Supplementing Your Diet: Vitamins, Minerals and Beyond
Dr. Coates explains that, for the most part, supplement "megadoses" haven't been tested. "Absence of evidence of harm isn't the same as evidence of absence of harm," he says. "In many cases we just don't know."
It's not difficult to get high doses of certain nutrients, either. Breakfast cereals have long been fortified with vitamins and minerals. Now, many other fortified products are crowding onto grocery shelves as consumers buy into the idea that more is better. Look at the foods and supplements you're eating together to make sure that your total intake of any one nutrient isn't too high. If you're concerned, talk to a health care provider such as a doctor, pharmacist or registered dietitian or check the nutrient recommendation information at the ODS web site.
Dietary supplements beyond traditional vitamins and minerals have also become popular. In one study, about 19%, or 1 out of every 5 people surveyed, used natural products such as echinacea, ginseng, glucosamine and ginkgo biloba. But since they're regulated more like foods than drugs, in a lot of cases we don't know how or even if these supplements work as their supporters claim.
"Be prepared to ask questions," Dr. Coates advises. "These products are available on drug store shelves, supermarket shelves and vitamin store shelves in packaging that makes them look like drugs, but they aren't regulated like drugs. Consumers have to realize that the drug rules don't apply."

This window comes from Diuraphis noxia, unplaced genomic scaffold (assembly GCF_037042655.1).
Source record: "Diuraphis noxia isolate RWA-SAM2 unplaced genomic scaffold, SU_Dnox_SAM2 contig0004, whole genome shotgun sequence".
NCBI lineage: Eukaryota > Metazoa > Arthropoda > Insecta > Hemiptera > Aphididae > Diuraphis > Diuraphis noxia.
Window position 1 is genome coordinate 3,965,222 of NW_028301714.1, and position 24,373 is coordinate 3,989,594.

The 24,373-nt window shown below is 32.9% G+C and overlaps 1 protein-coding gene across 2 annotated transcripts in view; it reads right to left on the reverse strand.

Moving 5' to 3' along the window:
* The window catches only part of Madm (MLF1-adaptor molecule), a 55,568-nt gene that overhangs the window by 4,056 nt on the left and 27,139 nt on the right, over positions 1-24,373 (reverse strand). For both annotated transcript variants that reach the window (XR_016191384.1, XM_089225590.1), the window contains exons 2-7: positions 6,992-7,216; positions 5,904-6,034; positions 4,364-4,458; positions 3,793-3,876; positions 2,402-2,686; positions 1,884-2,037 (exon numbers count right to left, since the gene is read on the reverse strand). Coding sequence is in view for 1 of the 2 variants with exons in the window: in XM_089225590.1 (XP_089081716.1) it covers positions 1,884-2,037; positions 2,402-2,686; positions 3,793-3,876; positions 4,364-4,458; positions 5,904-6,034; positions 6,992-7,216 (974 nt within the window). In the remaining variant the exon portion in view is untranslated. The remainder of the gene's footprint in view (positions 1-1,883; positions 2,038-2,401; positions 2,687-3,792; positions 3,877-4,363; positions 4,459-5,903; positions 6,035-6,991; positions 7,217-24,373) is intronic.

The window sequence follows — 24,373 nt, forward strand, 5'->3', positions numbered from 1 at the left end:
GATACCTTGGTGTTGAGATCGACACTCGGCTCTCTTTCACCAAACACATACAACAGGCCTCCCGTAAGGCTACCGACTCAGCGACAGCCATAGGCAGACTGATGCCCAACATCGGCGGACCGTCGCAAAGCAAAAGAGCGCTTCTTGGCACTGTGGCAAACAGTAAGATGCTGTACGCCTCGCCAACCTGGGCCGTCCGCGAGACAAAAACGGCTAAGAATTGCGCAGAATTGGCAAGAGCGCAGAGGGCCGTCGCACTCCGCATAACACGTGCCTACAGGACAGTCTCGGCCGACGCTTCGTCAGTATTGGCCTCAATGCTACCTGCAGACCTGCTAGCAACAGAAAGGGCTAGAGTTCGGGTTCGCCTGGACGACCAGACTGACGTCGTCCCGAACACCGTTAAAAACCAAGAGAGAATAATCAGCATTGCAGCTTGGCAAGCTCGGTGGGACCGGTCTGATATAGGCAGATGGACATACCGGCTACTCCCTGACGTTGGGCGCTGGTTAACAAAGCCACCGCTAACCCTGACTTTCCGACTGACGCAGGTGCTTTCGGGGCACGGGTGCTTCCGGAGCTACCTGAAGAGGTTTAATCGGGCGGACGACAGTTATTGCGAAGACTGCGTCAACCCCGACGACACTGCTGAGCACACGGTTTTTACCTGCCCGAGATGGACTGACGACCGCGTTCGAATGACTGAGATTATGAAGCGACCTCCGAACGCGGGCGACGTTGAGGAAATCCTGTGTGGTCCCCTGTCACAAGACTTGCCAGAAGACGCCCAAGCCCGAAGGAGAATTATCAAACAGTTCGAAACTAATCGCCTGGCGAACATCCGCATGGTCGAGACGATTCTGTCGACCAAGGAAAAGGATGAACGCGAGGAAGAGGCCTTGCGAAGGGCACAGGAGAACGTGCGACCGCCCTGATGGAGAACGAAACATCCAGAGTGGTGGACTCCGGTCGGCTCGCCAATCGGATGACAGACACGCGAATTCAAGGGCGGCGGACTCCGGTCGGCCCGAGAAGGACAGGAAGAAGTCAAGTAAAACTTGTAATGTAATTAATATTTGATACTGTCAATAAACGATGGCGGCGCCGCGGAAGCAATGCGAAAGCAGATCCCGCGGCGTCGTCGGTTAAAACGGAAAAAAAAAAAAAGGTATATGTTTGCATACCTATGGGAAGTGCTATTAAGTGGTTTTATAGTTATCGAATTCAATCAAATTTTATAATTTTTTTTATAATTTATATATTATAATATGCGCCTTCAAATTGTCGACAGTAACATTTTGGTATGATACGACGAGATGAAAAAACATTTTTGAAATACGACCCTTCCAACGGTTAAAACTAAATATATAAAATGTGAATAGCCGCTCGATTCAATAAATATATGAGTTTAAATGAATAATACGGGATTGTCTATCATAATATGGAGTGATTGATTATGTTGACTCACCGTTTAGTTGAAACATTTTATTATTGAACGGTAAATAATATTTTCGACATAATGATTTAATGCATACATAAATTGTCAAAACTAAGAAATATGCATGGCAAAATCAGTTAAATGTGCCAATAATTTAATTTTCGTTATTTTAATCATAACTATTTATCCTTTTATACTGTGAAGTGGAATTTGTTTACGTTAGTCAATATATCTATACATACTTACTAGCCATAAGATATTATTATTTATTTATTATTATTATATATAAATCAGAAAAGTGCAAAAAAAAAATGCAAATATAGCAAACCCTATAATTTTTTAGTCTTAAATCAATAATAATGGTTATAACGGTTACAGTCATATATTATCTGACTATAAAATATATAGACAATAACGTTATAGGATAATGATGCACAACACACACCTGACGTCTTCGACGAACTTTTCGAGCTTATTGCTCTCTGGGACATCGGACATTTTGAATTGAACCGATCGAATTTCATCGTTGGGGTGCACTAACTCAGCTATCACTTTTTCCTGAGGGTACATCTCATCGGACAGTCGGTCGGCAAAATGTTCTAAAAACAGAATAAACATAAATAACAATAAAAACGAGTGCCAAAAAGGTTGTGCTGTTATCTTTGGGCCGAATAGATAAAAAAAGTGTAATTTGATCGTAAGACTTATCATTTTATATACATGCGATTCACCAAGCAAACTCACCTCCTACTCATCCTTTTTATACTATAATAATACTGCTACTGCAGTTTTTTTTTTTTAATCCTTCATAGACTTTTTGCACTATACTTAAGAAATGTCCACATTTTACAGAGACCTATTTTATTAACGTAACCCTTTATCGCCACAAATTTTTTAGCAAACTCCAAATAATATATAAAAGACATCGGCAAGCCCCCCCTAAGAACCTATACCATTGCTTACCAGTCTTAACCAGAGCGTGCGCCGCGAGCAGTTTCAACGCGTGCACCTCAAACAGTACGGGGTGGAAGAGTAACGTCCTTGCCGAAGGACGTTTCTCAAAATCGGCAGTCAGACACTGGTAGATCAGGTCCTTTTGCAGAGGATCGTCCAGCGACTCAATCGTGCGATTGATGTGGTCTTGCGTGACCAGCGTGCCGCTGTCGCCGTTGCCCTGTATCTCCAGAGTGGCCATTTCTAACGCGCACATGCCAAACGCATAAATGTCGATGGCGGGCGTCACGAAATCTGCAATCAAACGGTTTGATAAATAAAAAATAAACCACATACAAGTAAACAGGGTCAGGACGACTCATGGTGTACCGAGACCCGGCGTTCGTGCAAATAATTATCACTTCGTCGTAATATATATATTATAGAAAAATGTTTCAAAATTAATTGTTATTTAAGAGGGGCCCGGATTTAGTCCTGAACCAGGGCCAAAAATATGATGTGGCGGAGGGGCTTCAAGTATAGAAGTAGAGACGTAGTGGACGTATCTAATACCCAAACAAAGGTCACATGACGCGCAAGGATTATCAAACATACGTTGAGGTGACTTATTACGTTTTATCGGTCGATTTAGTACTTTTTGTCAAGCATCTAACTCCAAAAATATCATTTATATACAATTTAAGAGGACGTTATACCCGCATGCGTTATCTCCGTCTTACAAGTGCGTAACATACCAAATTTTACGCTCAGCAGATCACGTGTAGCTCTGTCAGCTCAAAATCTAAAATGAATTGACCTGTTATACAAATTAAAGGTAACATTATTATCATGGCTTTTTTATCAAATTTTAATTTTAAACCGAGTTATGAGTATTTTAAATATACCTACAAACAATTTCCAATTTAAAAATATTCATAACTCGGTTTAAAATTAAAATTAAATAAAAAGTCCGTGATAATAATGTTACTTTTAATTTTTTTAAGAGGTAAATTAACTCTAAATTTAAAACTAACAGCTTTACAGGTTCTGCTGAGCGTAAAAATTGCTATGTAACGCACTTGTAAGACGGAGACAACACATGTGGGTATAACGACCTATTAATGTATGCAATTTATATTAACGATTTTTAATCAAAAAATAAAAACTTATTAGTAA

Haggans adds, "People assume if it's on the shelf it must be safe and we must know a lot about it, but that's not necessarily the case."
The National Center for Complementary and Alternative Medicine (NCCAM) takes the lead at NIH in funding studies of supplements beyond traditional vitamins and minerals. They now have dozens of studies under way to test their safety and effectiveness.
In the meantime, if you're considering taking a supplement, consult with your health care provider. Some supplements can interfere with other medications, so have a list ready of all the medications and supplements you're taking or considering.
If you decide that a particular dietary supplement is right for you, make sure you're buying a reliable brand. There are independent laboratories that test supplement products for quality and purity. "There are companies whose products are made to very high standards," Dr. Coates says, "but that's not always the case."
- NEW YORK (Reuters Health) - Sprinkling a vitamin- and mineral-packed powder onto ...